Ian’s Sporadic Legal Fact of the Summer 7/18/16: Failing to Plead

Under the common law, a defendant who failed to enter a plea was subjected to peine fort et dure — pressing under heavy weights — until he or she either consented to plead or died by suffocation, as it was … Continue reading

Ian’s Legal Fact for the Summer 6/27/16: The Nineteenth Amendment

As the Constitution gave power to the states to determine voting qualifications, prior to 1910 no states allowed women to vote. This changed with the passage of the Nineteenth Amendment, which prohibited United States citizens from being denied the right to … Continue reading

Ian’s Legal Fact of the Week 2/22/16: The Right to Privacy

While the Constitution contains no explicit reference to privacy, the Supreme Court has held it is found within the “penumbra” of the Bill of Rights as an implied right. Specifically, the Court had pointed to the 1st  Amendment (privacy of beliefs), 3rd … Continue reading

Ian’s Legal Fact of the Week 9/14/15: The Office of the Pardon Attorney

The President is granted the pardon power under Article II, section 2 of the Constitution. Since 1894 it has been the responsibility of the Office of the Pardon Attorney in the Department of Justice to provide the President with recommendations for … Continue reading

Ian’s Legal Fact of the Week 3/16/15: The Public Benefit Corporation

In addition to the for-profit and limited-liability models of traditional corporations, other variants exist. A public-benefit corporation is state-chartered and designed  to perform some public benefit (examples include the MBTA and Massachusetts Turnpike Authority). A B Corporation is a corporation certified by the non-profit … Continue reading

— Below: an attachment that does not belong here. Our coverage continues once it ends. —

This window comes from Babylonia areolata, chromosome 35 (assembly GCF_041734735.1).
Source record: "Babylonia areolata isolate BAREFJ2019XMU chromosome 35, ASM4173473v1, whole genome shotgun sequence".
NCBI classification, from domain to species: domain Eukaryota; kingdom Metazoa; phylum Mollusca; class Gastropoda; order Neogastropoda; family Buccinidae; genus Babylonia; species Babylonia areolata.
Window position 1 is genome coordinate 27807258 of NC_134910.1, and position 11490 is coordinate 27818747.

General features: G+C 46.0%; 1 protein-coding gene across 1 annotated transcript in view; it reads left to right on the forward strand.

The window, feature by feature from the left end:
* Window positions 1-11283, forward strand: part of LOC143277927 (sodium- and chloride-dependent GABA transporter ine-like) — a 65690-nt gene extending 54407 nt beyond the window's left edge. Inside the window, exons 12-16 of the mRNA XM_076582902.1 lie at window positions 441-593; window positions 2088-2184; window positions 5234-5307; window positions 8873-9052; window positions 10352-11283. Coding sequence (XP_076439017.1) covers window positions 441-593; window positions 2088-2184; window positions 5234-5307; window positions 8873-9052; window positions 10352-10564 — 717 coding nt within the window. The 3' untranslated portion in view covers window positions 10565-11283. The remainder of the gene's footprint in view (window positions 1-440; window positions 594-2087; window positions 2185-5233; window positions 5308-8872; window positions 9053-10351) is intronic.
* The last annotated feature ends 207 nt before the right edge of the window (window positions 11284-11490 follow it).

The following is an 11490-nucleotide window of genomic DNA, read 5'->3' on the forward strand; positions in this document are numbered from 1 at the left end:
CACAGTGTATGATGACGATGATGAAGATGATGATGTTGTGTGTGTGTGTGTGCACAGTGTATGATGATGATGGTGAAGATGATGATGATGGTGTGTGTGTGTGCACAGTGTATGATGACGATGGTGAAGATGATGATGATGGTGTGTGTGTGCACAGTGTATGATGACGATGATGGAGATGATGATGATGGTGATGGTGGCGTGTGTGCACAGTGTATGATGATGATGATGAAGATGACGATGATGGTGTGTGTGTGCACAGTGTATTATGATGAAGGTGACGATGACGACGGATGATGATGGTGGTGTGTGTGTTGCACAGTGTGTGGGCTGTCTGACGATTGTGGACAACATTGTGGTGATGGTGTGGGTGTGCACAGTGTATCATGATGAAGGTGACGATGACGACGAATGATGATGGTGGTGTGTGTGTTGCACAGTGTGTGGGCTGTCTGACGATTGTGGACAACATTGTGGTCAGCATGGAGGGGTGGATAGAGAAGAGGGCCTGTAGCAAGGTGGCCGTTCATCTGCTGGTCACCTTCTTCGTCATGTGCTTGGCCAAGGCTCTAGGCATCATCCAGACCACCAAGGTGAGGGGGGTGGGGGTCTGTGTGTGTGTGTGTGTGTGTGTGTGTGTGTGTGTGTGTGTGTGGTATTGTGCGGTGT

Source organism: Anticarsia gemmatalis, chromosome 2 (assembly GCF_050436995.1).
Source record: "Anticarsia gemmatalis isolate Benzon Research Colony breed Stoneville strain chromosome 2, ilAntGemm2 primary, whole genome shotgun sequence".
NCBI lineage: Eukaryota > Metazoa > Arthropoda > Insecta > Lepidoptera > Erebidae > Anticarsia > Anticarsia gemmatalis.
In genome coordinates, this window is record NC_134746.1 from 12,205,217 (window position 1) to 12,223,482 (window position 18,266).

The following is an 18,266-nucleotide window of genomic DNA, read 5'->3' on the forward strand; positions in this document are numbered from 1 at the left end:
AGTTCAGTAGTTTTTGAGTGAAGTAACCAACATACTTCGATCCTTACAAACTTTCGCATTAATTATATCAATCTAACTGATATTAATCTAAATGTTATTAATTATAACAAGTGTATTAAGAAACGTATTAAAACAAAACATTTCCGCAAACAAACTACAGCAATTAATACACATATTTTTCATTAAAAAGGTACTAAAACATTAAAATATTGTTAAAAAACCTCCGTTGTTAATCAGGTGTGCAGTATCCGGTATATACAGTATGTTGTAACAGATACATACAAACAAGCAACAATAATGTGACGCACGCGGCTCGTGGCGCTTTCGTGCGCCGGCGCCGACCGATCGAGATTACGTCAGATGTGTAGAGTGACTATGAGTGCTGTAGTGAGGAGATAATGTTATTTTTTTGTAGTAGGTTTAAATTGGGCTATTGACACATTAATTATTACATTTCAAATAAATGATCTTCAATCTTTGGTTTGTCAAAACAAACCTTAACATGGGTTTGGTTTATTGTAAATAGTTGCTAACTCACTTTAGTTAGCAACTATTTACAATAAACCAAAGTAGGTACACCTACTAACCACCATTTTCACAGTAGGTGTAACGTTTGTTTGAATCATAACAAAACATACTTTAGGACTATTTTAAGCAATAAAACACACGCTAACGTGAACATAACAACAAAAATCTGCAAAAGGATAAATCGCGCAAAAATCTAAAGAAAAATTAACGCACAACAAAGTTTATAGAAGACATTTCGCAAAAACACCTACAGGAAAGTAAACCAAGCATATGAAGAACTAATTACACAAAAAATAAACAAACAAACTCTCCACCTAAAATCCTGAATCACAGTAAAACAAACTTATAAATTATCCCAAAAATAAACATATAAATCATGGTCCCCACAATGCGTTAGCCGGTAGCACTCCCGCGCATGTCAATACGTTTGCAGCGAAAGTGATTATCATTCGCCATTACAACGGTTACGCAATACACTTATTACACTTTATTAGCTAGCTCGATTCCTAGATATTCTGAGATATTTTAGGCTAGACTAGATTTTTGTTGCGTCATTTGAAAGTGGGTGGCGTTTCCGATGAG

Ian’s Legal Fact of the Week 2/2/15: Flag Desecration Amendment

The Flag Desecration Amendment (aka “The Flag-burning Amendment”) was a proposed constitutional amendment stating “The Congress shall have power to prohibit the physical desecration of the flag of the United States.” It was first introduced in the House of Representatives … Continue reading

Ian’s Legal Fact of the Week 1/5/15: The Declaration of Independence

While some have argued that the Declaration of Independence is part of the “organic law” of the U.S., the prevalent view is that the Declaration is not a legal document. It did not create a new government or enact any laws, … Continue reading

Ian’s Legal Fact of the Week 9/1/14: The Bill of Rights

James Madison introduced 39 proposed amendments to the Constitution before the House of Representatives in 1789; the House approved 17 of these, 12 of which were ultimately approved by Congress. Ten amendments, now known as the Bill of Rights, went on be ratified … Continue reading

Ian’s Legal Fact of the Week 11/18/13: To Be Alive Yet Legally Dead

Recently an Ohio man learned that it is possible to be alive and yet legally dead at the same time. Donald Eugene Miller Jr. vanished from his home in Ohio in 1986 and was declared legally dead in 1994. A … Continue reading

Famous U.S. Trials Course Materials (Ex College, Tufts University)

A series of short videos and other materials designed to supplement the regular course materials.

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